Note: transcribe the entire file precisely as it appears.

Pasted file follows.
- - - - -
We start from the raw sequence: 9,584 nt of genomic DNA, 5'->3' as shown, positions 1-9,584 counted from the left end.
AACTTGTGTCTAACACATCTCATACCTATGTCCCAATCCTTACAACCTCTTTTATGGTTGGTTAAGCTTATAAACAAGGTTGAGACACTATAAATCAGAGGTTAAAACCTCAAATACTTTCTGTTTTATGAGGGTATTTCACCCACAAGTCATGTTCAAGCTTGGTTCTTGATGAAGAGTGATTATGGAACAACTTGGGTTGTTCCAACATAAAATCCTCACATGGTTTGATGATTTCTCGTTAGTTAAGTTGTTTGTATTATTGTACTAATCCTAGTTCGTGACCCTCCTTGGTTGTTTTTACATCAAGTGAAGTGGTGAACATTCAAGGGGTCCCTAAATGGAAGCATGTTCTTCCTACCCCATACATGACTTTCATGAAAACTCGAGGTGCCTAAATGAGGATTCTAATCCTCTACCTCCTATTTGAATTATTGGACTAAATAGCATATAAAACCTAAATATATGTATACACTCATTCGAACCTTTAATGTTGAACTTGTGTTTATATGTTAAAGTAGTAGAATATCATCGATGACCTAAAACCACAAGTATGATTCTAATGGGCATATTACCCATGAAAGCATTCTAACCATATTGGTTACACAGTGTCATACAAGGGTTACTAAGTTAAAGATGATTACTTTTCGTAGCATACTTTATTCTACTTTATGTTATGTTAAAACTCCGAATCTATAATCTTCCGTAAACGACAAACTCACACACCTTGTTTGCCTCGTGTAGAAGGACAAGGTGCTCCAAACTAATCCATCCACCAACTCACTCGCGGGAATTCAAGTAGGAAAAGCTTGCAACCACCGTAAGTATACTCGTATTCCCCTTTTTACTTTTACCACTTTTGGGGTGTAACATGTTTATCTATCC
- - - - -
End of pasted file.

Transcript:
We start from the raw sequence: 9,584 nt of genomic DNA, 5'->3' as shown, positions 1-9,584 counted from the left end.
AACTTGTGTCTAACACATCTCATACCTATGTCCCAATCCTTACAACCTCTTTTATGGTTGGTTAAGCTTATAAACAAGGTTGAGACACTATAAATCAGAGGTTAAAACCTCAAATACTTTCTGTTTTATGAGGGTATTTCACCCACAAGTCATGTTCAAGCTTGGTTCTTGATGAAGAGTGATTATGGAACAACTTGGGTTGTTCCAACATAAAATCCTCACATGGTTTGATGATTTCTCGTTAGTTAAGTTGTTTGTATTATTGTACTAATCCTAGTTCGTGACCCTCCTTGGTTGTTTTTACATCAAGTGAAGTGGTGAACATTCAAGGGGTCCCTAAATGGAAGCATGTTCTTCCTACCCCATACATGACTTTCATGAAAACTCGAGGTGCCTAAATGAGGATTCTAATCCTCTACCTCCTATTTGAATTATTGGACTAAATAGCATATAAAACCTAAATATATGTATACACTCATTCGAACCTTTAATGTTGAACTTGTGTTTATATGTTAAAGTAGTAGAATATCATCGATGACCTAAAACCACAAGTATGATTCTAATGGGCATATTACCCATGAAAGCATTCTAACCATATTGGTTACACAGTGTCATACAAGGGTTACTAAGTTAAAGATGATTACTTTTCGTAGCATACTTTATTCTACTTTATGTTATGTTAAAACTCCGAATCTATAATCTTCCGTAAACGACAAACTCACACACCTTGTTTGCCTCGTGTAGAAGGACAAGGTGCTCCAAACTAATCCATCCACCAACTCACTCGCGGGAATTCAAGTAGGAAAAGCTTGCAACCACCGTAAGTATACTCGTATTCCCCTTTTTACTTTTACCACTTTTGGGGTGTAACATGTTTATCTATCC